Wolff, R. L.; Hazard, H. W. (ed.) / Volume II: The later Crusades, 1189-1311
IV: Byzantium and the Crusades, 1081-1204, pp. [unnumbered]-151 PDF (14.1 MB)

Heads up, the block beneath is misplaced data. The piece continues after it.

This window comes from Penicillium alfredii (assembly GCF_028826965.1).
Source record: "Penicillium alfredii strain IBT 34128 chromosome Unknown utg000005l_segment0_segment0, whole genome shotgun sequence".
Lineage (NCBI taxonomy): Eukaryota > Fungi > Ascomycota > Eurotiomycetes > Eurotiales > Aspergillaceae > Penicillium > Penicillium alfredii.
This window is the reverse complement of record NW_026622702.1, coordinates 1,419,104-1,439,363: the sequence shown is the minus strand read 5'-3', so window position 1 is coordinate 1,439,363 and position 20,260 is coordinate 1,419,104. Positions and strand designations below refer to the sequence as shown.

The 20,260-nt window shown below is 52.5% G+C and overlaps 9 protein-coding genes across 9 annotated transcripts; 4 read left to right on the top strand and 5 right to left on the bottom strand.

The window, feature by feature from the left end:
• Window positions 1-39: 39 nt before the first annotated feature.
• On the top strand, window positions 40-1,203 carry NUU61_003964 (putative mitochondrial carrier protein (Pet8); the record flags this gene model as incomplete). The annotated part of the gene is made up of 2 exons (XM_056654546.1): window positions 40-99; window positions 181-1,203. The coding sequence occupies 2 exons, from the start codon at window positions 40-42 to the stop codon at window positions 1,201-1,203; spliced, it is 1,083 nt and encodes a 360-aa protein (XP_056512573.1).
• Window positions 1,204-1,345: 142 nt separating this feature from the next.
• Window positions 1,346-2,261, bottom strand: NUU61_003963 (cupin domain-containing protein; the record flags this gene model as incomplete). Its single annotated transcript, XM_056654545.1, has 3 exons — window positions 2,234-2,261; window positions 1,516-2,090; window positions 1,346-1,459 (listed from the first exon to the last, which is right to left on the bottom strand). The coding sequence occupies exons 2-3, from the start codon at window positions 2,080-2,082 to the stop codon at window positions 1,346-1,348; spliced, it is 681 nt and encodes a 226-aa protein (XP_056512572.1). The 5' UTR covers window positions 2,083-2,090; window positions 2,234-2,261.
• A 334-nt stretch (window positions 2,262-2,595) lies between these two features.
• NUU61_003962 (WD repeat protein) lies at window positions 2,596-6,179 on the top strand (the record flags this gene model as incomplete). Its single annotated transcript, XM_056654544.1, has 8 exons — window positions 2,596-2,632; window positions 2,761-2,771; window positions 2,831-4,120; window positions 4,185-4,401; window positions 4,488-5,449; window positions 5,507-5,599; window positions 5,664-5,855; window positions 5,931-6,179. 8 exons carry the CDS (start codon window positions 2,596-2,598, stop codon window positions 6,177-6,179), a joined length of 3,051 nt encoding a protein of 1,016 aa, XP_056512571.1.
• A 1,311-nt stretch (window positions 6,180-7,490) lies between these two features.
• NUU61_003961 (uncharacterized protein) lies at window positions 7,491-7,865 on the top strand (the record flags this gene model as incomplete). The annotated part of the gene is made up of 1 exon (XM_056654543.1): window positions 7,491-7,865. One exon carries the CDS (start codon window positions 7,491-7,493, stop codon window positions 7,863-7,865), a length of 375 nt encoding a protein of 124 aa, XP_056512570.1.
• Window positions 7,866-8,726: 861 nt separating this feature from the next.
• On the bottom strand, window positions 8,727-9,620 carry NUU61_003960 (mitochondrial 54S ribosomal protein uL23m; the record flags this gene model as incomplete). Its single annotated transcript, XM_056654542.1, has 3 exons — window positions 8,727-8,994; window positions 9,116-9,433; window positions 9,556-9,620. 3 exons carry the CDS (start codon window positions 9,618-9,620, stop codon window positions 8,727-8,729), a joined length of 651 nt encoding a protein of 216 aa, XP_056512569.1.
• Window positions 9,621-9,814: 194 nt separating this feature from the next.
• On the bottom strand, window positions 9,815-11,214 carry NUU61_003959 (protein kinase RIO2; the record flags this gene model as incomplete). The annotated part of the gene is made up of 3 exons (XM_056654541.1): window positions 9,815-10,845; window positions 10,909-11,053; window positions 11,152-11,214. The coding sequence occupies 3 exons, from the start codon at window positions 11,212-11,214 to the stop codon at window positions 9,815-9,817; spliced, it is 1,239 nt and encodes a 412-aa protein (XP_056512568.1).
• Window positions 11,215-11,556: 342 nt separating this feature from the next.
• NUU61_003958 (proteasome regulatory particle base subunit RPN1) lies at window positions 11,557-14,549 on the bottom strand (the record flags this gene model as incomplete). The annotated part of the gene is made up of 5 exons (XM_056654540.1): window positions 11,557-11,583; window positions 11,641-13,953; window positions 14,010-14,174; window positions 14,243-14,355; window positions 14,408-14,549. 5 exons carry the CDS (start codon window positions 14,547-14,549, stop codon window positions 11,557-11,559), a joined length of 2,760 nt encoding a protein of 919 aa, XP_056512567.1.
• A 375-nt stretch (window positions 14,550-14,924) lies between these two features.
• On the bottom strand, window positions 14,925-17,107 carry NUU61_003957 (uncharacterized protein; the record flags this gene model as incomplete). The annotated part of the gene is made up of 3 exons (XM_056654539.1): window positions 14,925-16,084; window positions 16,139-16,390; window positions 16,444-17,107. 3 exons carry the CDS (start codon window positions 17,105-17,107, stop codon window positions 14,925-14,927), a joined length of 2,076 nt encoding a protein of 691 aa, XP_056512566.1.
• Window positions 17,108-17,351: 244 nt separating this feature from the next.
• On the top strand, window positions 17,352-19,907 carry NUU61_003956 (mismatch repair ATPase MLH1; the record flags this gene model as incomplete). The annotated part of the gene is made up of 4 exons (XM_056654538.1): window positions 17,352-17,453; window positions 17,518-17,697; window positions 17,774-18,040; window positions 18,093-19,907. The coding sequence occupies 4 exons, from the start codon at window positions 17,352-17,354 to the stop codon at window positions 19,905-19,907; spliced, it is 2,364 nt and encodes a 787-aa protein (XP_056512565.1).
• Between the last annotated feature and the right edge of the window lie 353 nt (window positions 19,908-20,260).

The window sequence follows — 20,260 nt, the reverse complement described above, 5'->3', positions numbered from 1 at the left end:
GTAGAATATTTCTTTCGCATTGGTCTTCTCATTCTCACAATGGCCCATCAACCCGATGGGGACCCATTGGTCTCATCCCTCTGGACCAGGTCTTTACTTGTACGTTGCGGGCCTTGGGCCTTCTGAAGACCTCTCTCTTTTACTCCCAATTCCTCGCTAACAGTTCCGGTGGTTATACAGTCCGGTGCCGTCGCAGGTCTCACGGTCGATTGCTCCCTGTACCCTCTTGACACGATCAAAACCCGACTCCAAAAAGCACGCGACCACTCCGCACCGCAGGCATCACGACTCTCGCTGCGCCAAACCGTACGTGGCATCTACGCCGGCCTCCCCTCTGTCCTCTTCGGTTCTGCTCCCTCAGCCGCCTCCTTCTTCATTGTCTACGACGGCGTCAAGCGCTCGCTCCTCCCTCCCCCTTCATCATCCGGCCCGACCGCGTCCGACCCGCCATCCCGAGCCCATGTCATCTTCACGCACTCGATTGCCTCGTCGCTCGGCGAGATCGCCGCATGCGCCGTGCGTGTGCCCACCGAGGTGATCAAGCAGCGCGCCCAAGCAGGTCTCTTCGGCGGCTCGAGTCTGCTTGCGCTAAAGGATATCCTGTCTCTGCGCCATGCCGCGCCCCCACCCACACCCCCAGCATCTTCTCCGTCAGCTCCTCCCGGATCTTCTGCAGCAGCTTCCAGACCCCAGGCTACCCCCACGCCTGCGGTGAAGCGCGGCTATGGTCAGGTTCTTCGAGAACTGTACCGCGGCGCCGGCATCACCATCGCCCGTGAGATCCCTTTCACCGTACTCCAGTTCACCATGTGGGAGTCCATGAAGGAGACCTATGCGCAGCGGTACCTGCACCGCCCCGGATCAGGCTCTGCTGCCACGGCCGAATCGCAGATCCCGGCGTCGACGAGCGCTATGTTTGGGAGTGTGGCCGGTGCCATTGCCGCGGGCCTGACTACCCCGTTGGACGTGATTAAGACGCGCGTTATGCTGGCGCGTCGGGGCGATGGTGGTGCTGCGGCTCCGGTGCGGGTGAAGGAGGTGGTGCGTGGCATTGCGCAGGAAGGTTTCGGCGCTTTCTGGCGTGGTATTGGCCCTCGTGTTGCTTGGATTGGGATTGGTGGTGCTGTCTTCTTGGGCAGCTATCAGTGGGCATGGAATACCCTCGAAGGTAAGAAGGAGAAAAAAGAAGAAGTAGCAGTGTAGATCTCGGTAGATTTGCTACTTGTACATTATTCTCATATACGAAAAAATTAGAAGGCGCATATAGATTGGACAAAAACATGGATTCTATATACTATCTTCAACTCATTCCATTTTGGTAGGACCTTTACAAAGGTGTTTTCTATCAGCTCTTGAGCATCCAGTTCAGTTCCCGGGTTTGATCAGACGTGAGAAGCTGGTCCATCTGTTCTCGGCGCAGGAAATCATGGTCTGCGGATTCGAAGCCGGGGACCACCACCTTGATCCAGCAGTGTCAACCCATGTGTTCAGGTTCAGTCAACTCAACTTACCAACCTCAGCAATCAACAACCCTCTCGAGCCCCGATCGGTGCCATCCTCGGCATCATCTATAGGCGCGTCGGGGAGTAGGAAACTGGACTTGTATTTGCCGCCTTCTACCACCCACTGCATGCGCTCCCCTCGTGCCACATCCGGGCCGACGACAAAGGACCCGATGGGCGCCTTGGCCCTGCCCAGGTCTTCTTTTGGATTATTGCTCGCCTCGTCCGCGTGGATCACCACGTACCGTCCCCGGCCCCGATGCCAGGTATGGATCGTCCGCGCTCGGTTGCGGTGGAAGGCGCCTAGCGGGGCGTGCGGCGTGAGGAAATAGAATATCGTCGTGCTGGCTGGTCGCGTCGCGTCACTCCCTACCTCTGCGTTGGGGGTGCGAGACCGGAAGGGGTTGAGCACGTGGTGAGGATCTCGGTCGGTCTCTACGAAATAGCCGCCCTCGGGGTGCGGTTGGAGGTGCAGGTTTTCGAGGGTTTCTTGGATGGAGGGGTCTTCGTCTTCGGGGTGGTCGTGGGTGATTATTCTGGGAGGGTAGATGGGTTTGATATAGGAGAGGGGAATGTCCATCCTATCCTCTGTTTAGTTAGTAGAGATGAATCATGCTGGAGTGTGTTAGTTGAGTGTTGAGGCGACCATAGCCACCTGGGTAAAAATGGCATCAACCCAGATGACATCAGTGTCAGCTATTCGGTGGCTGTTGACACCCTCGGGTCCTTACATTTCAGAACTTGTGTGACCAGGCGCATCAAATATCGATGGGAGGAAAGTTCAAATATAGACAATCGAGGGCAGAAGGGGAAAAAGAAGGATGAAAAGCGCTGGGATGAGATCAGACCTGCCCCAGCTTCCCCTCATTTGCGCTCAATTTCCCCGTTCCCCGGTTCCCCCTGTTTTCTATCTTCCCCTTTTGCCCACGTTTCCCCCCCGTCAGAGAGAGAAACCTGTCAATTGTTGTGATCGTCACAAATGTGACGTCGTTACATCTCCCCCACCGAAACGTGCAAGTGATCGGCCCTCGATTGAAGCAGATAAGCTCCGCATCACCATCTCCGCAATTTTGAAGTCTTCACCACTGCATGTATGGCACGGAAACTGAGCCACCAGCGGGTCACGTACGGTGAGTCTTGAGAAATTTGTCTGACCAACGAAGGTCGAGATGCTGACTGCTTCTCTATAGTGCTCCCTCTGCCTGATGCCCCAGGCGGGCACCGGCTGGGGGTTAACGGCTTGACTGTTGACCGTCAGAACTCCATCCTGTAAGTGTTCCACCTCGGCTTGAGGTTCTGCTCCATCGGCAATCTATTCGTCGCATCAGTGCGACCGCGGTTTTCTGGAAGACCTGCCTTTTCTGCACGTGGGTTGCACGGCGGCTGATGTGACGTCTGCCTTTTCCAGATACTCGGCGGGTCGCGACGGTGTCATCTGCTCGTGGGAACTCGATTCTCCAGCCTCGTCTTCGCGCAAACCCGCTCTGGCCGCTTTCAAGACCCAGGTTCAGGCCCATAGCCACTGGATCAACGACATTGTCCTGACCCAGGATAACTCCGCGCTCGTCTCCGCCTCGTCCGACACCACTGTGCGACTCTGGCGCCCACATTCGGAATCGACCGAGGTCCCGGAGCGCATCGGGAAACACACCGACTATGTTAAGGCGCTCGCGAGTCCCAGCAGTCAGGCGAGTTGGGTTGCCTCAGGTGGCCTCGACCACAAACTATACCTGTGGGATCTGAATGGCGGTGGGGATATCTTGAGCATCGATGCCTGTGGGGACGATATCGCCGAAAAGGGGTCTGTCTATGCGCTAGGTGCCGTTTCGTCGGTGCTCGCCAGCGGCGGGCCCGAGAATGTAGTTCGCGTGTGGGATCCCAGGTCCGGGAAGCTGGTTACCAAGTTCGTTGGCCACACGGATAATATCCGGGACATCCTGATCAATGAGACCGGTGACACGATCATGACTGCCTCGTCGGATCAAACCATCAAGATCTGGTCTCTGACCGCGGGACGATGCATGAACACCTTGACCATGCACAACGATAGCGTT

128 A HISTORY OF THE CRUSADES II incurred ecclesiastical displeasure by pawning certain church treasures. Differences over property did not, however, sour his good relations with the church. Alexius led the campaigns against heresy, chiefly Bogomilism, already entrenched in the Balkans and now creeping into the capital itself. It is even possible that the emperor's mother Anna Dalassena became tainted with heresy.6 Though armed with military force as well as powerful theological arguments, even Alexius could not root out the insidious dualist heresy which exploited national feeling in Bulgaria against the imperial conquerors and their churchmen, and various forms of dualism lingered on in the Balkans long after 1204. Alexius was more successful with the theological aberrations of intellectuals, and the philosopher and scholar John Italus, for instance, was made to recant his "errors" from the pulpit of Hagia Sophia.6a Monasticism received full imperial support. Alexius regulated life on Mt. Athos, and encouraged reform and new foundations on and around Patmos, and elsewhere. His wife, the empress Irene, did likewise; the regulations for her house in Constantinople reveal everyday life in an ordinary nunnery, as well as the foundress's practical nature. The careful detail found in monastic charters, or ecclesiastical reports, or recorded in the Alexiad, admirably illustrate the imperial sense of values. However precarious the foreign situation, however imminent the threat of invasion or treachery, no Byzantine emperor could afford to neglect what was universally regarded as one of his most important responsibilities. Alexius' main administrative concern was with problems of finance and defense. Both had been inefficiently dealt with by his more immediate predecessors. Though he did not introduce radical changes in policy - the taxes for instance continued to be farmed out, thus increasing the taxpayers' burden - he did to some extent attempt to check the debasement and inflation which had been chronic from the mid-eleventh century onwards.7 He ruled that a nomisma should have the value of four silver coins (miliaresia), only a third of its original value, thus effecting a devaluation the impact of which extended to the poorest classes. The population was also 6 See S. Runciman, "The End of Anna Dalassena," Mélanges Henri Grégoire, I (Brussels, 1949), 517-524. 6a On possible political implications of John Italus' trial, see Joannou, Christliche Metaphysik, I, 26-29. 7 See P. Grierson, "The Debasement of the Bezant in the Eleventh Century," Byzantinische Zeitschrift, XLVII 386, "It was left for Alexius I Comnenus to restore a 'hyper-pure' gold nomisma and to build up out of the debased nomismata a system of fractional coinage whose intricacies we still only very imperfectly understand." On this controversial and difficult subject see also Ostrogorsky, Byzantine State, pp. 327-328.
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